When Steven Pinker writes Fenster listens. Well, not literally. He reads. But language is all a kind of metaphor, right?
From The Language Instinct on I have been amazed by this guy’s reach, educated through his insights and entertained by his prose. I only caught him in one actual error 😉 Of course it was on a minor point. In the first edition of The Language Instinct he mistakenly said it was the group Blue Cheer who recorded “I’m Your Venus”. Of course, it was not the hardcore pyschedelic band Blue Cheer, out of San Francisco, but the light and frothy pop outfit Shocking Blue, out of Holland. I sent him a note and he graciously acknowledged the error, correcting it in later editions.
He has a terrific article out in the current New Republic entitled “The Trouble with Harvard”. The article’s sub-title is “The Ivy League is Broken and Only Standardized Tests Can Fix It”. Which tells you something right there about the vector of his argument.
It is a longish argument but it goes down easy, courtesy of Pinker’s way with words. Some commenters on the TNR site thought his use of literary devices, metaphor and humor a bit rich. Me, I loved it, even when he uses the term “pachyderm in the parlor” when “elephant in the room”–itself a lumbering metaphor–would do. But why not mix up some alliteratin’ with your illuminatin’? It’s a fun read and it is brimming with insights and ideas in characteristic fashion.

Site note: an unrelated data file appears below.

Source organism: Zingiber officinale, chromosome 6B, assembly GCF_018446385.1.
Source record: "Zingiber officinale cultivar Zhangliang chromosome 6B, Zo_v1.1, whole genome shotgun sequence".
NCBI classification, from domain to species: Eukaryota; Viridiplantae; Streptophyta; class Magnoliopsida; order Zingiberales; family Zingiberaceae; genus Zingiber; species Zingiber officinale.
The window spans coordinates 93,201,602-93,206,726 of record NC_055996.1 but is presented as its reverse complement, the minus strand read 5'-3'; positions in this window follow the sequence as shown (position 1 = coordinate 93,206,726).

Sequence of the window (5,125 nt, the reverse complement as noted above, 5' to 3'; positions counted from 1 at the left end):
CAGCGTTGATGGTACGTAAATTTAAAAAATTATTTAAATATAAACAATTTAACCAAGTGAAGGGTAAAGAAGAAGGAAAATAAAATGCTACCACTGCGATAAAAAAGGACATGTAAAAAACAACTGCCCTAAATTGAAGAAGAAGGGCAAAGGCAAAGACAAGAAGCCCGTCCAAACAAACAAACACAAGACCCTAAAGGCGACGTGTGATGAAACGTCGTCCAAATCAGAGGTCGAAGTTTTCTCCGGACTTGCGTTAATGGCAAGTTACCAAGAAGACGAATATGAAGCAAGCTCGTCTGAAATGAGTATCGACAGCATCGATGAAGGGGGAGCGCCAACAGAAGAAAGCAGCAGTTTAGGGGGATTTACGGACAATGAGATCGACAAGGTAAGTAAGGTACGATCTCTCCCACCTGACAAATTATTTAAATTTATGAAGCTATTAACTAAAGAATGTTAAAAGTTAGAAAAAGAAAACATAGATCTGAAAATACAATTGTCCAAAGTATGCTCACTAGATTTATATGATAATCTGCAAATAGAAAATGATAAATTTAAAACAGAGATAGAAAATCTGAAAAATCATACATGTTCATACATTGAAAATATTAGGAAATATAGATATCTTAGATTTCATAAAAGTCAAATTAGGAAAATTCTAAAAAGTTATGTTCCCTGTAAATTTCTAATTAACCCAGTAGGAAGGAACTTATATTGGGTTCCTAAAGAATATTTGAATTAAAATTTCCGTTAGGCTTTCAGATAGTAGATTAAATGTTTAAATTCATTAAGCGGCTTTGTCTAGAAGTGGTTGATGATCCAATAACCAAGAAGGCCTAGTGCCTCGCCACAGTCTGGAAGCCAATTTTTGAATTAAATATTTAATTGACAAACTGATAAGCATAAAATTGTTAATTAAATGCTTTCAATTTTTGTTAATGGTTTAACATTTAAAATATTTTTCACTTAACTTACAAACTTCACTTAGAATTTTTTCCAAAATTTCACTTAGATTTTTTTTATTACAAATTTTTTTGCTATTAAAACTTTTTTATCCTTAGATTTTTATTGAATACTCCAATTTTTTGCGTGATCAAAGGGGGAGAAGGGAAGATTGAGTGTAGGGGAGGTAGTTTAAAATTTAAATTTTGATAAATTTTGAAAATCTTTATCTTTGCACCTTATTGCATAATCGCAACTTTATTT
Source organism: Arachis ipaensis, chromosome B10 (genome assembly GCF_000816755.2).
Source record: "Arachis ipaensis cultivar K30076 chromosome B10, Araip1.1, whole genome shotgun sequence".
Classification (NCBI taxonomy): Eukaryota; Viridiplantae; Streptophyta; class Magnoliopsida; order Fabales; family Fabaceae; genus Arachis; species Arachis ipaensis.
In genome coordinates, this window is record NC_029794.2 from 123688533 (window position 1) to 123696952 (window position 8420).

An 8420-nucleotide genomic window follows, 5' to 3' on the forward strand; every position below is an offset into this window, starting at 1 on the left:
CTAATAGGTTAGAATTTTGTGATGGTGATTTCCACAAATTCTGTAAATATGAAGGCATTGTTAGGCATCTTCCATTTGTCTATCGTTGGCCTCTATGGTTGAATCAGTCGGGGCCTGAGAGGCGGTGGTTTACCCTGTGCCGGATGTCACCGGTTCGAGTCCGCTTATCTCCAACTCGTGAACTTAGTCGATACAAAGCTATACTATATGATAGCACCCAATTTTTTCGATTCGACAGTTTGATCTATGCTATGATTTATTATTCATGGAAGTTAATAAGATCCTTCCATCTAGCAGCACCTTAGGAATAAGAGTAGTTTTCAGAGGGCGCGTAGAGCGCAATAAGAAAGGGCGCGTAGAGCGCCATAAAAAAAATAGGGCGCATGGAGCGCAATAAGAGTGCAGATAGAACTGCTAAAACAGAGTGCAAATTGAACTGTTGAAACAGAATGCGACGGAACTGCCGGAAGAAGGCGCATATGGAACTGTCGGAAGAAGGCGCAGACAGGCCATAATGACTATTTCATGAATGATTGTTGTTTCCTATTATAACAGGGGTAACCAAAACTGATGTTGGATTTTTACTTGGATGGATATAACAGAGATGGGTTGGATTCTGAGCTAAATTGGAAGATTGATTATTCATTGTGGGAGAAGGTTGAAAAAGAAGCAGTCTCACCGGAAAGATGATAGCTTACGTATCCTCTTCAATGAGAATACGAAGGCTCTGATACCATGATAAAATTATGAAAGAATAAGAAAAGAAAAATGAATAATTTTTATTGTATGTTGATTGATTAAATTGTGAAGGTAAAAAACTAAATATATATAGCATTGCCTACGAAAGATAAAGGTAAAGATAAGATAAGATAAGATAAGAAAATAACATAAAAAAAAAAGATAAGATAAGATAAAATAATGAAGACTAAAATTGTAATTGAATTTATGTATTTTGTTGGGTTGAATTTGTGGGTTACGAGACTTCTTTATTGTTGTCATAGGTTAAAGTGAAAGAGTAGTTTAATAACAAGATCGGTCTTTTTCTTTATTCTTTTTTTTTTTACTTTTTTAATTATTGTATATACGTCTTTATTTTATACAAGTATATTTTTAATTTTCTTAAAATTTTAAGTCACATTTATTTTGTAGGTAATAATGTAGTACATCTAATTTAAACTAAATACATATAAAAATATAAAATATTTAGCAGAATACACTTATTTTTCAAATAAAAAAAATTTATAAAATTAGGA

But what of the actual argument? I finished the article pretty well convinced that Pinker nailed it but now I am not so sure. I hardly think I could ever catch him in another actual “error” like the shocking Blue Cheer/Shocking Blue mix-up. But I think his argument misses some important points.
So let’s see what he has to say.
The article consists of two major sections. In the first he considers another recent New Republic article on higher education: “Don’t Send Your Kid to the Ivy League”, by William Deresiewicz. It says something about our current higher education obsessions (to say nothing of the New Republic demographic) that “Don’t Send Your Kids . . . ” is the most-read article in the history of the magazine!
If you’ve read it, you’ll know it is a long diatribe–entertaining in its own way–about the real lack of value added at places like Harvard, and how what results is a set of students who are (in the words of Pinker characterizing Deresiewicz’s conclusions) “stunted, meek, empty, incurious zombies; faithful drudges; excellent sheep; and, in a flourish (Deresiewicz) uses twice, ‘out-of-touch, entitled little shits.'” That’s strong language from both authors.
As we will see, Pinker in his own way goes on to question value added at Harvard in the second half of his article. But in the first half, he mostly eviscerates Deresiewicz (how’s that for a turn of phrase? Say it three times fast).